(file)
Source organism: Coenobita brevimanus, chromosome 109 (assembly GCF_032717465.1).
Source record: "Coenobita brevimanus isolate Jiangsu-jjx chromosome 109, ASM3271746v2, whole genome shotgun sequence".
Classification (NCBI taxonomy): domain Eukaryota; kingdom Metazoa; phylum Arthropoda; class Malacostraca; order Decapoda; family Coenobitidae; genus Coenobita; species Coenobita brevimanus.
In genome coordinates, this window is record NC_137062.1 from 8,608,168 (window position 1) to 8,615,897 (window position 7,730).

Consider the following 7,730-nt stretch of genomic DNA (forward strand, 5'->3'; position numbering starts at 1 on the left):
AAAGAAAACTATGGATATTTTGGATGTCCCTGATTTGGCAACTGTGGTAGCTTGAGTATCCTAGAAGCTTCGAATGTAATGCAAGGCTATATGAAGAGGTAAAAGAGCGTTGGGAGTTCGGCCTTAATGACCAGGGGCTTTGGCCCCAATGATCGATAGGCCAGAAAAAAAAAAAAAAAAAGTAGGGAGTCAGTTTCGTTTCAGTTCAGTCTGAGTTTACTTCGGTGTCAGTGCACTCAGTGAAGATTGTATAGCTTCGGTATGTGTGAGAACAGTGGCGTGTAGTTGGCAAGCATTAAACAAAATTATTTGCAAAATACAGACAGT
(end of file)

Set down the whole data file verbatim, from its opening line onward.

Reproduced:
Source organism: Coenobita brevimanus, chromosome 109 (assembly GCF_032717465.1).
Source record: "Coenobita brevimanus isolate Jiangsu-jjx chromosome 109, ASM3271746v2, whole genome shotgun sequence".
Classification (NCBI taxonomy): domain Eukaryota; kingdom Metazoa; phylum Arthropoda; class Malacostraca; order Decapoda; family Coenobitidae; genus Coenobita; species Coenobita brevimanus.
In genome coordinates, this window is record NC_137062.1 from 8,608,168 (window position 1) to 8,615,897 (window position 7,730).

Consider the following 7,730-nt stretch of genomic DNA (forward strand, 5'->3'; position numbering starts at 1 on the left):
AAAGAAAACTATGGATATTTTGGATGTCCCTGATTTGGCAACTGTGGTAGCTTGAGTATCCTAGAAGCTTCGAATGTAATGCAAGGCTATATGAAGAGGTAAAAGAGCGTTGGGAGTTCGGCCTTAATGACCAGGGGCTTTGGCCCCAATGATCGATAGGCCAGAAAAAAAAAAAAAAAAAGTAGGGAGTCAGTTTCGTTTCAGTTCAGTCTGAGTTTACTTCGGTGTCAGTGCACTCAGTGAAGATTGTATAGCTTCGGTATGTGTGAGAACAGTGGCGTGTAGTTGGCAAGCATTAAACAAAATTATTTGCAAAATACAGACAGT